By Kim Howard
The first time Dylan Peters, 13, went snowboarding he spent most of his time falling down.
Four years later, the Williston Central School eighth grader has a first-place regional competition win freshly tucked into his jacket and is headed to the men’s snowboard division national championships of the Jeep Terrain Park Challenge.
His greatest hope for this weekend’s competition at Sugar Bowl in Lake Tahoe, Calif., is just to “have fun,” he said.
“It would be cool to win, but I’m going to be the youngest one there so I don’t know what’s going to happen,” Dylan said after school Tuesday.
His age didn’t stop him last month, however. Dylan “blew away the competition,” according to a press release issued by the Jeep Terrain Park Challenge, even though he was the youngest of 16 competitors at the Feb. 25 regional championships at Sugarbush.
“I was really surprised because I wasn’t expecting it,” Dylan said. “I just had fun in it.”
The snowboarding competitions consist of two runs out of which the judges pick a competitor’s best. Speed is not a factor – lucky for Dylan, as his 95-pound frame is unlikely to move as fast as the bodies of men in their late teens and early twenties. Instead competitors are judged on the tricks they perform and how cleanly they land their jumps in runs that last 90 seconds to two minutes.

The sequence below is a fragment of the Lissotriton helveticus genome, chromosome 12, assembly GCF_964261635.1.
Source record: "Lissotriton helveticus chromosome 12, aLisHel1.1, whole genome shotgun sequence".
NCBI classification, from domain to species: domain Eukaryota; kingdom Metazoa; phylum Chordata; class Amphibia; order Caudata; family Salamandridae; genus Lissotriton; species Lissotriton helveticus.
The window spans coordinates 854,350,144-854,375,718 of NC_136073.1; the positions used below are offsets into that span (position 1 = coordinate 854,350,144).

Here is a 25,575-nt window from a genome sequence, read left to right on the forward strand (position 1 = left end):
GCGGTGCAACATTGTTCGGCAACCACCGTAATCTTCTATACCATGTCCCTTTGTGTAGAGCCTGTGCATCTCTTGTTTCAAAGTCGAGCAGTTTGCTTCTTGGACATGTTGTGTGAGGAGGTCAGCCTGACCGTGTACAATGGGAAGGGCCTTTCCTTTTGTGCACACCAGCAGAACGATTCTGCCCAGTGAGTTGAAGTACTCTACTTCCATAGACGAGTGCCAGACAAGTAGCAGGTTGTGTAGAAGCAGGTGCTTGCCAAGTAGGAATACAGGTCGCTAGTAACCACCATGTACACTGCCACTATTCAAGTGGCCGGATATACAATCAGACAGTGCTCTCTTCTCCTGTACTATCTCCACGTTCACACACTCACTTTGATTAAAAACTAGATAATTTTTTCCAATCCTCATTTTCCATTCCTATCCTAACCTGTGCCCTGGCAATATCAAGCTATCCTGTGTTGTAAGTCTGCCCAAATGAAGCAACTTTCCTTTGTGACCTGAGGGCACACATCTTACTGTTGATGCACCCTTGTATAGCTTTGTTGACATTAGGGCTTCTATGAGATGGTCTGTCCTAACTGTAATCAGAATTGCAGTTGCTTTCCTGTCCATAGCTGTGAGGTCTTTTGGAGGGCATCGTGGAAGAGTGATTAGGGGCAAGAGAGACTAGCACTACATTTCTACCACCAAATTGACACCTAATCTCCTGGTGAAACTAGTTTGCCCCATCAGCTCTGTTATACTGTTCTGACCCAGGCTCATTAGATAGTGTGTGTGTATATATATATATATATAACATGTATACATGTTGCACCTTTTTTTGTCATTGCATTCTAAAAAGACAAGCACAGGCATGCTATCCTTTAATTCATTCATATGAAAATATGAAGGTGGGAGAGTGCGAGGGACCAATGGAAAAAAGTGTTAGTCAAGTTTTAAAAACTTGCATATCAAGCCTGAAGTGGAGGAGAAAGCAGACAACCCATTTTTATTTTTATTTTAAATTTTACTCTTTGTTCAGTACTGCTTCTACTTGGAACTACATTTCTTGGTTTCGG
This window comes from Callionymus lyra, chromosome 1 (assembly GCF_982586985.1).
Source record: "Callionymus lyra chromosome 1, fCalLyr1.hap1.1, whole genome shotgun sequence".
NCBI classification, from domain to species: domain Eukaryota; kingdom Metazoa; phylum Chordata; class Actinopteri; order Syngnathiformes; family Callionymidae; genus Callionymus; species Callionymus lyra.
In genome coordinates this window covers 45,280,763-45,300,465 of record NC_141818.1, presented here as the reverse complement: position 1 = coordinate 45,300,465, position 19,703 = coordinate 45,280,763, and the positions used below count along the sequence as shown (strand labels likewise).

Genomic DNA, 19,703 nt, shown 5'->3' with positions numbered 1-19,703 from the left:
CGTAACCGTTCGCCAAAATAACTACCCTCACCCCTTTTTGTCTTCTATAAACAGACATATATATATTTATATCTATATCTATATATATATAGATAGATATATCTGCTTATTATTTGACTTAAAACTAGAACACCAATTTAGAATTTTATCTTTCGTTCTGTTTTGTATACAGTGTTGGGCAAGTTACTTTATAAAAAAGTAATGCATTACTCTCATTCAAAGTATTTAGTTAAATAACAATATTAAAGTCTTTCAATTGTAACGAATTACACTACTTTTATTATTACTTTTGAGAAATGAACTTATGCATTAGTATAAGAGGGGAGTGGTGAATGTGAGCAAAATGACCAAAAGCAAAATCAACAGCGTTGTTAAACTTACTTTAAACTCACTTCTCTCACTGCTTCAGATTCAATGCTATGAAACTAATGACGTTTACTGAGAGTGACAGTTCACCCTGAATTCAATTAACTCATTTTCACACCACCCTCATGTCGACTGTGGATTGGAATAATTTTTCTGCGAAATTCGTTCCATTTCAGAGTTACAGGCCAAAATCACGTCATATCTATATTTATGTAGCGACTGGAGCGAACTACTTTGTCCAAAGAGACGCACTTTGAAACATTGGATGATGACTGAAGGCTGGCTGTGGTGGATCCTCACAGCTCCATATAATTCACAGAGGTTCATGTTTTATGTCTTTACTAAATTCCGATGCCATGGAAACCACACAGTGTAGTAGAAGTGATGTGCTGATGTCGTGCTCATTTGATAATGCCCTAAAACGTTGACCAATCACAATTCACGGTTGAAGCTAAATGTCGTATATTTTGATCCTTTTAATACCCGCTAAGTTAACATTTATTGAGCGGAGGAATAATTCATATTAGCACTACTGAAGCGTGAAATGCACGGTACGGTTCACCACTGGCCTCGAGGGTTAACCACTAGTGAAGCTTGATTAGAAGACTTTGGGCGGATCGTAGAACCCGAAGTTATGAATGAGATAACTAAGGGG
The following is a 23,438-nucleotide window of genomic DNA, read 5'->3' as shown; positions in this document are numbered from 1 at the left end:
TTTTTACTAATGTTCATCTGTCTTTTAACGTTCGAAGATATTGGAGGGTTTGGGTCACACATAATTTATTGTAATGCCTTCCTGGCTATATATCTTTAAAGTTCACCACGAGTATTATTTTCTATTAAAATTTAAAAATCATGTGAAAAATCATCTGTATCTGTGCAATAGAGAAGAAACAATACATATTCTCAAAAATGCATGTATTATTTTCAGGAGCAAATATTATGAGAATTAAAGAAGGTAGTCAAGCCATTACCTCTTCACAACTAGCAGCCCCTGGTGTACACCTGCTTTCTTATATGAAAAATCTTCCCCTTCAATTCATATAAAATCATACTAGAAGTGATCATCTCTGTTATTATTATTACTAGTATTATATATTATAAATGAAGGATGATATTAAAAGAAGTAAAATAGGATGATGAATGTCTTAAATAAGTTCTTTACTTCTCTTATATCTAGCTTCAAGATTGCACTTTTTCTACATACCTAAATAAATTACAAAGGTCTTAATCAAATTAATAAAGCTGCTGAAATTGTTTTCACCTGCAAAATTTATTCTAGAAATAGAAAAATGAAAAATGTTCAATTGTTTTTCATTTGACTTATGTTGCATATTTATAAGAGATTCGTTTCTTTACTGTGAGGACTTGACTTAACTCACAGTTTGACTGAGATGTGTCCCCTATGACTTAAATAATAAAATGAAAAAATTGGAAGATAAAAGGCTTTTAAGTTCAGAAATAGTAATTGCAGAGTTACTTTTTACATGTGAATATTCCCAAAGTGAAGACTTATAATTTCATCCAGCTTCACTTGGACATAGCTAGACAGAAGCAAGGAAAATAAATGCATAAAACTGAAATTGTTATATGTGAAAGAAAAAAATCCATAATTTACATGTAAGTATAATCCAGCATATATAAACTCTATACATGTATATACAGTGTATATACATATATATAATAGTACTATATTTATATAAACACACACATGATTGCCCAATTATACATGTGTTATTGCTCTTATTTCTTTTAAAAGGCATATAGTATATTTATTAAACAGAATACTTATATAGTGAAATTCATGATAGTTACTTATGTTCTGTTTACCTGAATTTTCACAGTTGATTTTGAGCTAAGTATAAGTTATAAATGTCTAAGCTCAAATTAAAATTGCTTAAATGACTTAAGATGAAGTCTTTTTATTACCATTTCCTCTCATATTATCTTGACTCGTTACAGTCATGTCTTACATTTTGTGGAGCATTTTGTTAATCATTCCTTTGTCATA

Dylan, who is on the Bolton Valley snowboarding team, goes snowboarding three or four times a week to practice, including nights. He also enjoys soccer and eating, and said with a halting laugh that his favorite subject in school is chess.
“I like literature class I guess,” he begrudgingly acknowledges.
In his snowboarding future, Dylan hopes to master rodeos — “a flip when you’re spinning and doing a back flip,” Dylan explains – and “corks,” short for “corkscrews,” he said.
A corkscrew is a “spin 540 or 720 (meaning one and a half or two full rotations) and you’re going sideways so it’s not fully a back flip but you’re not up straight; it’s off-axis spinning,” he said.
Dylan’s mother, Sue Peters, said her son has always enjoyed being in the air.
“It’s kind of part of his personality, so we’re kind of used to it,” she said. “He loves trampolines, loves to jump off of things. As a toddler, this would be the child flinging himself off the swing set as far as he could go….I always say he’s an adrenaline hound.”
Dylan said he has never hurt himself snowboarding – to which his mother required him to knock on the wood table before him.
“I try not to watch very much,” she said.
But Peters will accompany her son on Thursday as they head to California for the competition, where Dylan can do what he loves.
“I like spinning and flipping a lot,” he said. “And doing crazy stuff (like) going off big jumps and hitting big rails.”